• Phosphorylation Site Mapping. Studying signaling pathways is made easier by the accurate mapping of phosphorylation sites made possible by DIA phosphorylated proteome analysis.
  • Quantification of PTM. Phosphorylation stoichiometry can be measured using this technique, which sheds light on the dynamics of PTMs in various settings.
  • Discovery of Biomarkers. DIA phosphorylation proteome analysis helps find disease-specific biomarkers and possible treatment targets by detecting and measuring phosphorylated proteins.

Our Large-Scale Phospho Profiling Services

Our Phosphoproteomics Service offers high sensitivity detection and accurate quantitation of protein phosphorylation and identification of phosphorylation sites. Using Our advanced Discovery Proteomics Platform, we can detect phosphorylation on a large scale from complex biological samples to provide a comprehensive overview of signaling events and pathway activity regulation.

We can analyze up to 9,000 proteins per sample under different conditions, and identify and localize protein phosphorylation sites with or without enrichment approach prior to mass spec analysis. Our Discovery Proteomics Platform is ideal for complete phosphorylation analysis from minimal sample volume. We also offer highly multiplexed targeted proteomics with absolute quantification for customized panels of proteins.

Summary of MS-based phosphoproteomics experiments.Summary of MS-based phosphoproteomics experiments.

Our DIA Phosphoproteomics Services Include:

  • Enzyme Digestion (Cell/Tissue Protein Extraction and Trypsin Digestion, SDS-PAGE and In-Gel Trypsin Digestion).
  • Plasma/Serum Protein Depletion.
  • Isobaric Labeling.
  • Peptide Purification and Concentration.
  • Quality Control Runs.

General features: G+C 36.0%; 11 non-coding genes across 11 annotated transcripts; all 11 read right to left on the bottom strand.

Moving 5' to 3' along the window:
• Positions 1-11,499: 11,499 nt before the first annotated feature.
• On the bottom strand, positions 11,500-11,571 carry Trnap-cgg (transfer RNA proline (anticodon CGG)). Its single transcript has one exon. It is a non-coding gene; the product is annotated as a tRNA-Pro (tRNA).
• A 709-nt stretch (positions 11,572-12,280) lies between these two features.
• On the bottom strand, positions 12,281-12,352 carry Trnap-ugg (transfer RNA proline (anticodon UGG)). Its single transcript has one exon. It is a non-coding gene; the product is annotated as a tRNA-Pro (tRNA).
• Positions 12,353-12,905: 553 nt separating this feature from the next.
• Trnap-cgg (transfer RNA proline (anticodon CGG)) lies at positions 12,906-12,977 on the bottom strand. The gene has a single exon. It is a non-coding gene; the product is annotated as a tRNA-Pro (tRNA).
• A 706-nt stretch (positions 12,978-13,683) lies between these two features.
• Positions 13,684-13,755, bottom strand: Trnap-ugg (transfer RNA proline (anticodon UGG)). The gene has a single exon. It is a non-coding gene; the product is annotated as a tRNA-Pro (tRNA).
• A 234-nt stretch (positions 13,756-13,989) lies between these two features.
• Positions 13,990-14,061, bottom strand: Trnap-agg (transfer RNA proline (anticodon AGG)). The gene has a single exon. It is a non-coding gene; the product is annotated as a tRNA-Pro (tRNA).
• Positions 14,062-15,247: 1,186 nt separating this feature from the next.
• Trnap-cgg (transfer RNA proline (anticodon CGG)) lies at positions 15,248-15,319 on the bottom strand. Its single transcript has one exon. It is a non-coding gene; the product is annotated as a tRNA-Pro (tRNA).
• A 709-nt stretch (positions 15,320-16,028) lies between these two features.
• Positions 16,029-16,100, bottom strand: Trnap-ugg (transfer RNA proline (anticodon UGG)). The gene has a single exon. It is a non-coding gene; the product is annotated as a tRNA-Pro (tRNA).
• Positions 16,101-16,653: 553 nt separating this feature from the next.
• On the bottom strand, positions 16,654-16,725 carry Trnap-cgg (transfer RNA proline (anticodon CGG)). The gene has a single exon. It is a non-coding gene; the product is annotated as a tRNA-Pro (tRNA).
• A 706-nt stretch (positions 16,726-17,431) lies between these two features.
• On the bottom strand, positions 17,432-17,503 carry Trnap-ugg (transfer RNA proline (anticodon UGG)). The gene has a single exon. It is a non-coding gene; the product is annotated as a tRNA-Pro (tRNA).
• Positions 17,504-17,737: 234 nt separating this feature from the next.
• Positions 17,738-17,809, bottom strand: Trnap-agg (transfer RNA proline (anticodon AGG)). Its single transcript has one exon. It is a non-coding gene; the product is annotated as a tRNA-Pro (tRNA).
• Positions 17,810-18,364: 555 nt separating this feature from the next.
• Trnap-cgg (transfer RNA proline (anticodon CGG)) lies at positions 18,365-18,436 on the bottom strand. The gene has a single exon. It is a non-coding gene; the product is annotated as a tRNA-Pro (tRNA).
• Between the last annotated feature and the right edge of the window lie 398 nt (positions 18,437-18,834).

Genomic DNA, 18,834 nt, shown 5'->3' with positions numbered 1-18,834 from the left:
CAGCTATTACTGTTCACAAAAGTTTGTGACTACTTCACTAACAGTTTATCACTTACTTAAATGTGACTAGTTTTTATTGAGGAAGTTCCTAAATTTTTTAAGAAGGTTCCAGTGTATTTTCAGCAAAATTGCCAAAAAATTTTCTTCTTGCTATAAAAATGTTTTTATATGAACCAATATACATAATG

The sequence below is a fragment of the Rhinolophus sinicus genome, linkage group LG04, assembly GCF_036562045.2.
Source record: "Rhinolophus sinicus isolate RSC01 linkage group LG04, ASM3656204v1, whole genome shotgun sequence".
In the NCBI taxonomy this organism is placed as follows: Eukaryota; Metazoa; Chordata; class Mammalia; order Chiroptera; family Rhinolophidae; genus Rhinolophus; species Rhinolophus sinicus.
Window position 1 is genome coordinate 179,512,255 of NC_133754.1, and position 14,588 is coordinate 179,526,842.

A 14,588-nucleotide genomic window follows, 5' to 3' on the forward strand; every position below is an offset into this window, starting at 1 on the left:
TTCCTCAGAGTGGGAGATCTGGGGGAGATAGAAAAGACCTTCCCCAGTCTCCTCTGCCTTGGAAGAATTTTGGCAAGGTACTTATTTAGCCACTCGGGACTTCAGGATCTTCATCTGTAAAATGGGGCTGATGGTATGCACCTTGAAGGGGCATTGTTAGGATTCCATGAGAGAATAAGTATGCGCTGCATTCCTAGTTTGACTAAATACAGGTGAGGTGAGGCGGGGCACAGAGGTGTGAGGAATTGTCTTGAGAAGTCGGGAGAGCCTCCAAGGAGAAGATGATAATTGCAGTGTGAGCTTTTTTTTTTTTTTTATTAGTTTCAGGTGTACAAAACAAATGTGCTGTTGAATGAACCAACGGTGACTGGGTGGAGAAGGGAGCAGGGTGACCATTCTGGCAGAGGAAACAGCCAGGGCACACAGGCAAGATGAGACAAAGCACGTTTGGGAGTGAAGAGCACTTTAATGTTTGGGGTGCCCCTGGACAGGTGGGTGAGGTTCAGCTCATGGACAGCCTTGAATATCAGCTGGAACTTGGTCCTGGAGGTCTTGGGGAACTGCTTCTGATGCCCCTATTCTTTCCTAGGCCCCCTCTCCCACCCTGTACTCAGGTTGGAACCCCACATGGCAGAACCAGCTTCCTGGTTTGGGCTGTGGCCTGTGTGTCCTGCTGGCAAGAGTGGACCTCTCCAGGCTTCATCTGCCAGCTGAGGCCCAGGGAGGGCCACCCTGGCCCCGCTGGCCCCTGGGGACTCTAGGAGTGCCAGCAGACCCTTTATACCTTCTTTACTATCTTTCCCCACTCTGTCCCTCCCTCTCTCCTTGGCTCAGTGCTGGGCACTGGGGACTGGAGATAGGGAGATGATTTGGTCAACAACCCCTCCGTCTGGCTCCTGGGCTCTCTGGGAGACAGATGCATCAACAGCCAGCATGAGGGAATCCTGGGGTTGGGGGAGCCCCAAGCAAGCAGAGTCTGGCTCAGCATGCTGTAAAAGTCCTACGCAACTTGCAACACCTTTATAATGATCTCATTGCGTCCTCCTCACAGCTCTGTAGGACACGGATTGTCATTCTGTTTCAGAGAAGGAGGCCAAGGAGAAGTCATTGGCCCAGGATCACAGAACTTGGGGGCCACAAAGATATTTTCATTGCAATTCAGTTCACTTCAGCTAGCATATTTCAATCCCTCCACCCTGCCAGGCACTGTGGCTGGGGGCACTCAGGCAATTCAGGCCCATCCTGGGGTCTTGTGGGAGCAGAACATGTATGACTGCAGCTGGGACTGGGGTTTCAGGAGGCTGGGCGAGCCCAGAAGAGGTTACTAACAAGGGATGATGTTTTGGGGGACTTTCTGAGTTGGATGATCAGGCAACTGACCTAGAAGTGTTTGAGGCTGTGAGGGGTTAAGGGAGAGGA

• LC-MS/MS Analysis (DDA Mode).
  • Database Search.


  • Phospho-protein enrichment (optional).
  • Tyrosine, serine and threonine phosphorylation.
  • High sensitivity.
  • High accurate quantitation of changes in protein phosphorylation between different samples.
  • High throughput, more than 9000 proteins can be identified at once.
  • High repetition rate.
  • Complete and comprehensive data analysis and presentation.

Sample Requirements:

Based on our special protein extraction technology, we can quickly extract proteins from various samples and design personalized experimental schemes according to different experiment purposes. Specific requirements are as follows:

Sample Type Protein # of Cells Animal Tissue Plant Tissue Blood Urine Serum Microbes
Quantify 100 ug 1×107 cells 1 g 200 mg 1 mL 2 mL 0.2-0.5 mL Dry weighed: 200 mg


  1. Edmond de Hoffmann.Mass Spectrometry Principles and Applications. 2007.

Case Integrated Phosphoproteomic and Proteomic Analysis Reveals Dysregulated Signaling Networks in Non-Small Cell Lung Cancer.


Non-small cell lung cancer (NSCLC) remains a major global health concern, necessitating a deeper understanding of its molecular mechanisms. Phosphoproteomic and proteomic approaches offer valuable insights into the intricate signaling networks associated with NSCLC, potentially unraveling key biomarkers and therapeutic targets.


The study incorporated diverse samples, including NSCLC cell lines (PC9, CL68, H3255, CL141, and H1975), MDA-MB-231 breast cancer cell line, and clinical tissues from NSCLC patients. Cell lines were subjected to specific treatments to enhance tyrosine phosphosite abundance. Tissue samples were collected post-surgery from 25 NSCLC patients, ensuring a representative cohort for in-depth analysis.

Technical Methods

Chemicals and Materials:

  • Procured chemicals and materials from reputable suppliers, including Sigma Aldrich, Fluka, WAKO, Merck, Promega, 3M, Qiagen, Pierce, Dr. Maisch-GmbH, Synpeptide Co. Ltd, and Biognosys AG.
  • Covered a range of reagents, such as formic acid (FA), chloroform, sodium laurate (SL), sodium deoxycholate (SDC), dithiothreitol (DTT), iodoacetamide (IAM), and others essential for various experimental procedures.

Cell Culture and Lysis: